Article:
In the Military
DENNIS ODA / DODA@STARBULLETIN.COM
U.S. Sen. Daniel Inouye received the Medal of Honor flag during a presentation of the 25th Infantry Division at Schofield Barracks on Aug. 20. Inouye received the flag from Capt. Terry H. Zoch, commander of Echo Company, 2nd Squadron, 6th Cavalry Regiment. After the ceremony, Sen. Inouye and his wife, Irene, greeted the men from The Military Order of the Purple Heart: Henry Lee, Lucio Sanico, Francis Yasutake and Donald Cook.
Inouye receives Medal of Honor flag
U.S. Sen. Daniel Inouye was honored by the 25th Infantry Division at a ceremony where he was presented the Medal of Honor flag, and described as embodying the "warrior ethos" by its commander, Maj. Gen. Robert L. Caslen Jr.
Caslen said it is this "warrior ethos" that makes "our soldiers the best and brightest in the world." The 25th Division commanding general added during the Aug. 20 ceremony: "He (Inouye) demonstrated the importance of leadership, service, and commitment at every level, and he continues to serve all of us today."
Inouye was presented the flag by Capt. Terry H. Zoch, commander of Echo Company, 2nd Squadron, 6th Cavalry Regiment. Zoch said the senator specifically requested a commander from Echo Company to present him with the flag to honor his men from the 442nd Regimental Combat Team. Inouye served as a lieutenant and platoon leader in the 442nd RCT and was awarded the Distinguished Service Cross in a battle in Italy where he lost an arm. His award was upgraded to the Medal of Honor in June 2000. The Medal of Honor flag was created in 2002 for display by living Medal of Honor recipients and primary next of kin of Medal of Honor recipients.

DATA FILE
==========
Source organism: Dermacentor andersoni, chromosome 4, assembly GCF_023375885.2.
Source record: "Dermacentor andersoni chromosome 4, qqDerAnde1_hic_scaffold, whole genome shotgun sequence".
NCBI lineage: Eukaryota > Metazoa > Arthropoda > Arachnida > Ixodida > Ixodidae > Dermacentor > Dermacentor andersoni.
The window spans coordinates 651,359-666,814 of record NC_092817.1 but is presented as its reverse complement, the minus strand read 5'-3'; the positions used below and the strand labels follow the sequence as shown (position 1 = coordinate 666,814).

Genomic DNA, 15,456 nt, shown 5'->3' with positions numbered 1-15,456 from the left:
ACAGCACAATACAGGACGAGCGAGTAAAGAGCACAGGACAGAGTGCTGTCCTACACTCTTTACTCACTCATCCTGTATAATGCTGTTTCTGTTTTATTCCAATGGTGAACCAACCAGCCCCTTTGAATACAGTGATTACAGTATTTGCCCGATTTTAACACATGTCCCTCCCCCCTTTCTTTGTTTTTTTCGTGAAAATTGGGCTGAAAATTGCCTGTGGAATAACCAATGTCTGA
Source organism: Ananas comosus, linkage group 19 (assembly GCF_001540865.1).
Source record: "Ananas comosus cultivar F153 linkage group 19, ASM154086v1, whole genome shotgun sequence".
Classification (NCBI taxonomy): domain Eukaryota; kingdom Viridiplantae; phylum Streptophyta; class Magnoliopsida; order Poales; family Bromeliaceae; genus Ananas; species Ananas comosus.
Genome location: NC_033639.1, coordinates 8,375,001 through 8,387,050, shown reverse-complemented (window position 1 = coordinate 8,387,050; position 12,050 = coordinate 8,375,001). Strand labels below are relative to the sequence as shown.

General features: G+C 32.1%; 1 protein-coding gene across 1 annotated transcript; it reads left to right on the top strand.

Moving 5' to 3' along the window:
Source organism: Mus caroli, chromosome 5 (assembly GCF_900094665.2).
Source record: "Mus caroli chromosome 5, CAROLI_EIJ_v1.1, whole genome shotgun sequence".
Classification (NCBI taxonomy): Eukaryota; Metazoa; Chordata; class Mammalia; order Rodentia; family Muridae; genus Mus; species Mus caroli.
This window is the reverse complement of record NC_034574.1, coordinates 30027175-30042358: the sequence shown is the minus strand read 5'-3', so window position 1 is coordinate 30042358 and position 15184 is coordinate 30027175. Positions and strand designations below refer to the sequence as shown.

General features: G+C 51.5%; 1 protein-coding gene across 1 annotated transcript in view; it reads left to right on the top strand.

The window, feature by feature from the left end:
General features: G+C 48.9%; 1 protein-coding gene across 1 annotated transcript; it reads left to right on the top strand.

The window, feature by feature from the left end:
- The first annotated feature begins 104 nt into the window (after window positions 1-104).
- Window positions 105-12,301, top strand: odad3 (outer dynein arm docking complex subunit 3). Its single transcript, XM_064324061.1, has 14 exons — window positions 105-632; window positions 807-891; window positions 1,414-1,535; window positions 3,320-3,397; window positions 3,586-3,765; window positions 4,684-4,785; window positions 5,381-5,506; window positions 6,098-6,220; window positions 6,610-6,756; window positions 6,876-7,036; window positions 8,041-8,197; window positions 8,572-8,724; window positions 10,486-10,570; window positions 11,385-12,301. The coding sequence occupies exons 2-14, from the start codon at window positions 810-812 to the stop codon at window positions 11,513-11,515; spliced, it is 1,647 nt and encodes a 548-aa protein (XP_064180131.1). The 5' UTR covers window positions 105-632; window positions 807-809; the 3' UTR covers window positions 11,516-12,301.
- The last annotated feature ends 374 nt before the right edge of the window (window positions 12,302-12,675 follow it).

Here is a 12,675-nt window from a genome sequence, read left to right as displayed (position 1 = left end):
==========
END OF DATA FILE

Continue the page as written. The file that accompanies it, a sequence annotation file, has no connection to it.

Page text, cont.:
U.S. Sen. Daniel K. Akaka and Navy Capt. Gregory R. Thomas, commander of Pearl Harbor Naval Shipyard and Intermediate Maintenance Facility, will be the guest speakers at Tuesday's ceremonies on the battleship USS Missouri commemorating the 63rd anniversary of the end of the war in the Pacific. The ceremony will begin at 8:45 a.m. which will coincide with the time of day that representatives from 10 nations signed the formal "Instrument of Surrender" to officially end World War II on Sept. 2, 1945, aboard the USS Missouri as it sat at anchor in Tokyo Bay.
The Army's green and white mess uniforms will be phased out by 2014 and will be replaced with one featuring a dark blue jacket and light blue pants, according to a message sent out last week by Chief of Staff Gen. George Casey and Sgt. Maj. of the Army Kenneth Preston.
The dress blue uniform has roots in U.S. Army uniforms that date back to the Revolutionary War, and is usually worn during ceremonies and formal occasions. The current dress green uniform was adopted in the 1950s, and is the Army equivalent of a civilian business suit. The Army decided not to adopt the gray shirt it had been considering. Instead, a heavier, more wrinkle-resistant short- and long-sleeve white shirt will be worn with the blue coat.
New recruits will begin receiving dress blues, instead of dress greens, in their initial basic clothing issue beginning in 2010. More details on the uniform can be found at: www.army.mil/asu.
» Col. Robert Rice, former deputy of operations at US Southern Command in Miami, Fla., has assumed command of Marine Corps Base Hawaii, who has retired.
» Col. Christopher Ballard has assumed command of the 500th Military Intelligence Brigade, relieving Col. Steven Grove.
"In the Military" was compiled from wire reports and other sources by reporter Gregg K. Kakesako
, who covers military affairs for the Star-Bulletin. He can be reached by phone at 294-4075 or by e-mail at email@example.com